Over the weekend, the tattered remnants of my seventh grade yearbook surfaced, much to the amusement of Daughter-Only and Oldest Niece, daughter of Little Sister.
The girls were baffled by the clothing "styles" (or lack thereof) and the last names--there was a high concentration of German-sounding names like Shmeckenbecker and Fenstermacher, names that make you spit a little if you're saying them right. They were reading through different names and Oldest Niece said, "T. Fairchild.*"
I said, "Let me tell you a little something about 'T. Fairchild.' 'T. Fairchild' rode our bus and she sold your mother's phone number to some boys who wanted it."
Oldest Niece's eyes widened and her mouth even dropped open a little. Was Oldest Niece appalled by this betrayal of her mother's friendship? Was she horrified that anyone could stoop that low? Not exactly.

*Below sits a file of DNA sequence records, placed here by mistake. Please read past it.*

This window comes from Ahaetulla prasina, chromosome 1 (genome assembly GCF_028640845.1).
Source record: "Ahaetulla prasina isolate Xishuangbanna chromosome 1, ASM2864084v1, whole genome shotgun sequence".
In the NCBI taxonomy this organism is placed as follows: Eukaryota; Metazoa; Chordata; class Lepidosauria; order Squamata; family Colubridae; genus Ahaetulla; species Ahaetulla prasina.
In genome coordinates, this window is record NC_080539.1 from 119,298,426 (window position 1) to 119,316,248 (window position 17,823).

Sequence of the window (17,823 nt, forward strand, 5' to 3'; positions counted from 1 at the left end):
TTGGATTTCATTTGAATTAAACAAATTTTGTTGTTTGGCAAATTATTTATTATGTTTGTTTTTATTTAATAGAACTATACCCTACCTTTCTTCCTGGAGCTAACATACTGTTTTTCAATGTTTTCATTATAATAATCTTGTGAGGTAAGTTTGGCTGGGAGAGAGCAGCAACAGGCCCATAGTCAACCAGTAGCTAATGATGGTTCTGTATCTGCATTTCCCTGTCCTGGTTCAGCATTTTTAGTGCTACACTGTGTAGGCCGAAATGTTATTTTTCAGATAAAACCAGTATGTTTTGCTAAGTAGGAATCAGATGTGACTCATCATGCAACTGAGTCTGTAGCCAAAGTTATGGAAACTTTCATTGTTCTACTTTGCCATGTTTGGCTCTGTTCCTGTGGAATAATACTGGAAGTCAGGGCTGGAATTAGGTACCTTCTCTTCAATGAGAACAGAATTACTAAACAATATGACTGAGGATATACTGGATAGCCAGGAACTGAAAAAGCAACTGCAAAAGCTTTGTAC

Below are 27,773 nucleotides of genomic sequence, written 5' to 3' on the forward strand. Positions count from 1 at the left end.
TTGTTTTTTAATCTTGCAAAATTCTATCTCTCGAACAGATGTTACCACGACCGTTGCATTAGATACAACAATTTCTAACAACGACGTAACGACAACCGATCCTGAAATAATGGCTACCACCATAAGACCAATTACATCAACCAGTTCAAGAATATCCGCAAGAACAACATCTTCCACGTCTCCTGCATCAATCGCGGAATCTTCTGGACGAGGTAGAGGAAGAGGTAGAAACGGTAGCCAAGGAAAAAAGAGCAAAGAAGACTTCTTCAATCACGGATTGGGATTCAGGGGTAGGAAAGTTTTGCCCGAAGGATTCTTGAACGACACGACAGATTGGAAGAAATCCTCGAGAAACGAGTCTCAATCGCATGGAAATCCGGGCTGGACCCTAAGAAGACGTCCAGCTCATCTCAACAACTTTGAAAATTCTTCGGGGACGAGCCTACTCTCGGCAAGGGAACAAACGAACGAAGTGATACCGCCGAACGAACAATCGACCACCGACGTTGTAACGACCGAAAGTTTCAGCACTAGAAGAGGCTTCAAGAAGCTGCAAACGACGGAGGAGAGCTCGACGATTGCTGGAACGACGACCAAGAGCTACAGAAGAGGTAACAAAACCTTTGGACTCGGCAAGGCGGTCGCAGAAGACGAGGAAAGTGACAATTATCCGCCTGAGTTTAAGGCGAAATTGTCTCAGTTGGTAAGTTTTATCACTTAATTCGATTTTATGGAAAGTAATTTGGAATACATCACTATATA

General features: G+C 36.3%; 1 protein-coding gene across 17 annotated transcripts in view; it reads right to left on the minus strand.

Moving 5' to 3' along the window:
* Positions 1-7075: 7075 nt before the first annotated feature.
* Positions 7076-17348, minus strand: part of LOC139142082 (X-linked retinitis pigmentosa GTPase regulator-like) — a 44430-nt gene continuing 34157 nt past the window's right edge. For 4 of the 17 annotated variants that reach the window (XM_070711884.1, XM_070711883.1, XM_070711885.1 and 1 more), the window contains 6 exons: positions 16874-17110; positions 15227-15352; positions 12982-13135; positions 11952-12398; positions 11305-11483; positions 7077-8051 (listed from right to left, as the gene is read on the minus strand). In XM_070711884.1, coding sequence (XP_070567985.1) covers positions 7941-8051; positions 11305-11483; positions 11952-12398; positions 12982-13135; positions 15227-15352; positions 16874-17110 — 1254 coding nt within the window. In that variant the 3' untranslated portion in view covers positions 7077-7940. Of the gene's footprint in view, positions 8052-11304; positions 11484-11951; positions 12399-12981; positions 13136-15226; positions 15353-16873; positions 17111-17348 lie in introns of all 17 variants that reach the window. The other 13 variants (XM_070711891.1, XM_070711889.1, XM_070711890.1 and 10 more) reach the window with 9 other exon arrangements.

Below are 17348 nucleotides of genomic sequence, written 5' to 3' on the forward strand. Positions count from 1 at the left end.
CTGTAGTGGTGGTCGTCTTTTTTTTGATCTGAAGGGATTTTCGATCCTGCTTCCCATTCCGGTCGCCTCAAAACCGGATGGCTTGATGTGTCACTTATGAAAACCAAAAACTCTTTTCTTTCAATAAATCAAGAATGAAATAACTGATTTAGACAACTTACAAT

"Wow...How many boys paid for my mother's phone number?"
Alas, I was unable to remember the exact details of the financial transactions carried out by T. Fairchild. I vaguely remember something about 80 cents, but did T. Fairchild charge one boy 80 cents? Or did she charge two boys 40 cents? Hell, maybe she charged 8 boys 10 cents...
Little Sister, if you're reading this, please tell us, how many boys did pay for your phone number? The world--and your 15-year-old daughter--want to know.
*"T. Fairchild" is not an attempt to protect the identity of the phone-number-selling guilty party in this story. It is the way the names were actually listed in the yearbook and that's how we referred to her during the conversation on Saturday. T. Fairchild's first name is Teresa--I'd sell you her phone number, too, if I had it.
I Am Not a Wimp
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